• A C# Feature I’d Really Like to See in a Future Version: property-scoped fields. Being discussed for years (see this Github issue), but now, in 2023, we are still not closer to an implementation. The alternative, the “field” keyword, has been teased to be included in C# in recent years, but nothing is certain at the time of writing.
      • moves to a new platform, Orchard CMS.
    • 2015
      • My take on a new technology: WebAssembly – A new Hope
      • My tool of choice for blogging, Windows Live Writer, is released as an open source project called Open Live Writer. Unfortunately, the excitement is rather short-lived, and activity dies down after a few pre-1.0 releases.
    • 2016
    • 2017
      • To reduce stress and free up some time, I make an important decision over the summer (see Zeit für Veränderungen, in German):
        • I close down the .NET user group after nobody else wants to take over, and
        • I pull out of organizing the dotnet Cologne conference. I continue to visit the conference as a speaker and help setting up the digital signage system, though.
    • 2018
      • After a frustrating summer of working on a new version of my digital signage software using the Universal Windows Platform (UWP), I give up. Programming a UWP app feels like each hour of productive programming is matched by many hours of diagnosing obscure problems. Insufficient error messages and silent crashes of important tools take away any enjoyment.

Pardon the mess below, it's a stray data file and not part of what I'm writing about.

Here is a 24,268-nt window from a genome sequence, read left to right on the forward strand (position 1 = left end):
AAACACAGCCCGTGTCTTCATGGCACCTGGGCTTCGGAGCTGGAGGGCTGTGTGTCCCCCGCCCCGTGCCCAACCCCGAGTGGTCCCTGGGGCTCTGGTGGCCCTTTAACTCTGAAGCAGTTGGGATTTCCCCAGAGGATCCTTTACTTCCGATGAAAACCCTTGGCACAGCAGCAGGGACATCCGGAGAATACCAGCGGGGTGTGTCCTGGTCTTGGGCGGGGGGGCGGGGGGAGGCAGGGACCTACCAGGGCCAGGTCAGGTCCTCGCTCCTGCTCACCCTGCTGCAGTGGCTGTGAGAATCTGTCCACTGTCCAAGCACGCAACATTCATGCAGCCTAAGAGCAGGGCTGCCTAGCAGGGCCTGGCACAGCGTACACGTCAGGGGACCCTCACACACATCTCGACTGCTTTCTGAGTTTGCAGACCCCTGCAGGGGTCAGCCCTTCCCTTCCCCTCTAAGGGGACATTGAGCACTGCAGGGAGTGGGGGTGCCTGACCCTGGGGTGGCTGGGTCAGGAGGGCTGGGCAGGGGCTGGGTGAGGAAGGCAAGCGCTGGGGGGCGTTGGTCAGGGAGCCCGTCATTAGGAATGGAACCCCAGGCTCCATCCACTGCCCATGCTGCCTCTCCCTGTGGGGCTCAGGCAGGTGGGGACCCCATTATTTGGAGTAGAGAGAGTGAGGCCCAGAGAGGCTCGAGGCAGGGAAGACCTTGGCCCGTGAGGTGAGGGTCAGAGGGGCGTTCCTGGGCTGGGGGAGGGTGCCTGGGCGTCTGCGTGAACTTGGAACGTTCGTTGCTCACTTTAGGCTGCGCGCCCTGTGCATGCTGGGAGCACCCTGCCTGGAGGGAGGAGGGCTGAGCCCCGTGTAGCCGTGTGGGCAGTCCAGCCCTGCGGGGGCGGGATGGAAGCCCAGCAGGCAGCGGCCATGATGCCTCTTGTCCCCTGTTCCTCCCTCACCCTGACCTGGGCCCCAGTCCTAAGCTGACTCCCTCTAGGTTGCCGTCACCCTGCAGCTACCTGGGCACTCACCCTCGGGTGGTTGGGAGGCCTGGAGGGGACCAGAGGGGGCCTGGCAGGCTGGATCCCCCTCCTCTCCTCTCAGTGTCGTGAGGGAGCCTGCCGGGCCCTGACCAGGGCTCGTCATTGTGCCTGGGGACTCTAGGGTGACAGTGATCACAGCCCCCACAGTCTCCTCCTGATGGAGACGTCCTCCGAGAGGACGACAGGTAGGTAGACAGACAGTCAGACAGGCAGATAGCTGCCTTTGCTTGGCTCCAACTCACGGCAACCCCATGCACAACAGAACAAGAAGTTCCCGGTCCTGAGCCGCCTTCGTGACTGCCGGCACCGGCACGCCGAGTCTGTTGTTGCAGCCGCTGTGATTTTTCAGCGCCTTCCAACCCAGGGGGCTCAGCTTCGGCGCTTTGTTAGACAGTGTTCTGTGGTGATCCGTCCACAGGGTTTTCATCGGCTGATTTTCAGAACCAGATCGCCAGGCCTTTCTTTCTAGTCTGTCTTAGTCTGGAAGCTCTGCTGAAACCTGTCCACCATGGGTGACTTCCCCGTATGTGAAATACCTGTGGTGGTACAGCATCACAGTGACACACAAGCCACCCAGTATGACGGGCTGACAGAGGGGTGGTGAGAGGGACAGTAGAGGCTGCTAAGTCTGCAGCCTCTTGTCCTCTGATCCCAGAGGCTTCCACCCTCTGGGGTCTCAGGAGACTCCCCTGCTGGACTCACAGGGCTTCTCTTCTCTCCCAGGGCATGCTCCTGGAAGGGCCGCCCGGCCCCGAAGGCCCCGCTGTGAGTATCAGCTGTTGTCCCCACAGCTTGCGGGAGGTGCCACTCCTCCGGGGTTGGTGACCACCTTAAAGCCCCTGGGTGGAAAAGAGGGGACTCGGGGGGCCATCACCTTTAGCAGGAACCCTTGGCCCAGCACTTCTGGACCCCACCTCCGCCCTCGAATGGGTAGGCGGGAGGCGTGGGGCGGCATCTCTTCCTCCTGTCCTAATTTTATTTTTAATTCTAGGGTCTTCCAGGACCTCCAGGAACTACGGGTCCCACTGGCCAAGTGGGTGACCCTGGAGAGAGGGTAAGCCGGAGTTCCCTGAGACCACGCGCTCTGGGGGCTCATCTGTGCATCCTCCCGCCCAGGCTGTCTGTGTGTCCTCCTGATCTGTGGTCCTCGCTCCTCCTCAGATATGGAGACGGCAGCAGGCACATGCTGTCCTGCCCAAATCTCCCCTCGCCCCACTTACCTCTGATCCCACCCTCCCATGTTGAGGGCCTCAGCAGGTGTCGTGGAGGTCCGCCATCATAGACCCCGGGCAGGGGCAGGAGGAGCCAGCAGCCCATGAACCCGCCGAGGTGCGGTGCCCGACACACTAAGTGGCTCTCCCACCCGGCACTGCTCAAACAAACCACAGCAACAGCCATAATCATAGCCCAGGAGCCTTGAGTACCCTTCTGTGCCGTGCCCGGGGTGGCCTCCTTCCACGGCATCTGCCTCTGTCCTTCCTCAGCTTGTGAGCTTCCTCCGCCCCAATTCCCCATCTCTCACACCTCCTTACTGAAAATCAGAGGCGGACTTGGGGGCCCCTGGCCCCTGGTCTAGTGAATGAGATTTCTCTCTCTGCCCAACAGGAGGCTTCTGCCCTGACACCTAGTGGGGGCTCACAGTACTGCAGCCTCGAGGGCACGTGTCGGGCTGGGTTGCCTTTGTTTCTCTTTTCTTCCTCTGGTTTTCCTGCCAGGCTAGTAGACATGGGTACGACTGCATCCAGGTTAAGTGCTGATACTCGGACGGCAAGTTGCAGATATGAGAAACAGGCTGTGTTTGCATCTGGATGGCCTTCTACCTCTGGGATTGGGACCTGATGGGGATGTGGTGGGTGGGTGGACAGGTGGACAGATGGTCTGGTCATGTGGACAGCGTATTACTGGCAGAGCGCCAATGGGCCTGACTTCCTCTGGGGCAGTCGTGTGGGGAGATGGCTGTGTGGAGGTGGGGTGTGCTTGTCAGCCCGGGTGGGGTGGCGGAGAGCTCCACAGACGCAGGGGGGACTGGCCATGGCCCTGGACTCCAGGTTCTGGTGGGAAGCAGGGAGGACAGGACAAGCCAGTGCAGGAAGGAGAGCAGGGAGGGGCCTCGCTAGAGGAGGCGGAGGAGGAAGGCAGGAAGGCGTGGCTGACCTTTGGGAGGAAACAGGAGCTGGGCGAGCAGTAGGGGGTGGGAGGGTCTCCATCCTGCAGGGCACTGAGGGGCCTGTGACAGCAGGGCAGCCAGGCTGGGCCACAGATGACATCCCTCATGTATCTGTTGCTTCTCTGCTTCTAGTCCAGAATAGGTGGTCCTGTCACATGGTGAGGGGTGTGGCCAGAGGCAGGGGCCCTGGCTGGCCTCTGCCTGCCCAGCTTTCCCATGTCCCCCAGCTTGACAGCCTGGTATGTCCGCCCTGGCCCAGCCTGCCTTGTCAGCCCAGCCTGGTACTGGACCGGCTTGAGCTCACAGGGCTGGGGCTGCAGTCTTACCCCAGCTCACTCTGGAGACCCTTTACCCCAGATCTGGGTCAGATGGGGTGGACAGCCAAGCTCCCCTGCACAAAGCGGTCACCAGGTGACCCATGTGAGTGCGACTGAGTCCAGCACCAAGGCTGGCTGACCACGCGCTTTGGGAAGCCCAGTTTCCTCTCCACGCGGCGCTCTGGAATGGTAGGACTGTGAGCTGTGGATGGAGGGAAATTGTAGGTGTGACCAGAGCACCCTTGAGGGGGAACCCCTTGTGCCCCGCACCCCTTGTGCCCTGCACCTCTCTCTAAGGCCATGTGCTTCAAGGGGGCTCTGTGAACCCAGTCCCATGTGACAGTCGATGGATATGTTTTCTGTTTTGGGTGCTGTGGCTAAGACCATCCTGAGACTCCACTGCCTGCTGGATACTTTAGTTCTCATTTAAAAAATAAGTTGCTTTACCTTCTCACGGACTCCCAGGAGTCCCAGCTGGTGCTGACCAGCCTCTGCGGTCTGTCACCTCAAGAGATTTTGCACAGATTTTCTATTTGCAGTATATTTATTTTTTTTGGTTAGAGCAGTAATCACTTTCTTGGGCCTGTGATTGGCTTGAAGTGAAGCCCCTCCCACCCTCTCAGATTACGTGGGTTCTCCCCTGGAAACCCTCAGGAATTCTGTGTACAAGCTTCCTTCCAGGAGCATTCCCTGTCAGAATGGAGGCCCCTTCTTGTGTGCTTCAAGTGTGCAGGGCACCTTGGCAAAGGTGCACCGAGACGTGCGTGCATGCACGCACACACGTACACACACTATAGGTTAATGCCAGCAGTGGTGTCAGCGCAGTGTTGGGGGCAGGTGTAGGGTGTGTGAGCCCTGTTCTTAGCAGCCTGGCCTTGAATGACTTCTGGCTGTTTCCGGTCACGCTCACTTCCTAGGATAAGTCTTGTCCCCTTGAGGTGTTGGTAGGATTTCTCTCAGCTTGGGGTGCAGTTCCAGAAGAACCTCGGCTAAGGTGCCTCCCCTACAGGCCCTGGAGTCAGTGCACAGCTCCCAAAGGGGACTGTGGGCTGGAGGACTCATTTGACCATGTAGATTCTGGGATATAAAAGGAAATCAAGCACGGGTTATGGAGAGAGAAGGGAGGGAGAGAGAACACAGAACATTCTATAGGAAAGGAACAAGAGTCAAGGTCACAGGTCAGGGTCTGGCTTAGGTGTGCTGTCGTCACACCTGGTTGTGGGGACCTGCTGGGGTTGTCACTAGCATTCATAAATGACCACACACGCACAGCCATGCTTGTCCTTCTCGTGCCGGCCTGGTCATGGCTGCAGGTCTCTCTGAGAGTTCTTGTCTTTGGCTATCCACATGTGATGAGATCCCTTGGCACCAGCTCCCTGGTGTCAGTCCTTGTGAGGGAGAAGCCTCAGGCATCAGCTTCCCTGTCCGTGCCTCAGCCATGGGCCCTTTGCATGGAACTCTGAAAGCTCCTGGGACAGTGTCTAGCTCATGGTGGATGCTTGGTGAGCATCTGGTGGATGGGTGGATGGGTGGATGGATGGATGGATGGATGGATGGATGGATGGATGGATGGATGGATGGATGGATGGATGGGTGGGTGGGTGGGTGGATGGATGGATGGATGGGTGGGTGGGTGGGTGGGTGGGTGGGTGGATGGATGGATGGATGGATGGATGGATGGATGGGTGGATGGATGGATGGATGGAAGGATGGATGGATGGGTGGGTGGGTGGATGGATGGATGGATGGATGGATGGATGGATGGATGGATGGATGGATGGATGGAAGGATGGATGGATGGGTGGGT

• Scrambling to finish at least some new functionality until the start of the 2018/2019 basketball season, I turn to ASP.NET Core (Web API, SignalR). The difference is like night and day. With enough resources available on the web, this is a surprisingly pleasant experience.
    • 2019
      • My article How to Approach Problems in Development (and Pretty Much Everywhere Else) turns out to be popular, being mentioned multiple times on Twitter and other platforms. The comment, “This is the wisest post I've seen on software development in a while. It strikes the right balance between ‘it depends’ and giving some good heuristics about what the problems are” makes my day.
      • With the release of .NET Core 3.0, I complete the migration of all my digital signage-related software. My desktop software is now using the Windows Presentation Foundation (WPF) on .NET Core. While I am aware that WPF is legacy technology, I am not convinced by any other UI alternative from Microsoft. For now, I take a “wait and see” approach on that issue.
    • 2020
    • 2021
    • 2022
    • 2023
      • I have finally built a new desktop computer that is capable of running Microsoft Flight Simulator in VR. When I think back to my first flights in Flight Simulator on a green CRT monitor, it is incredible how far technology has progressed.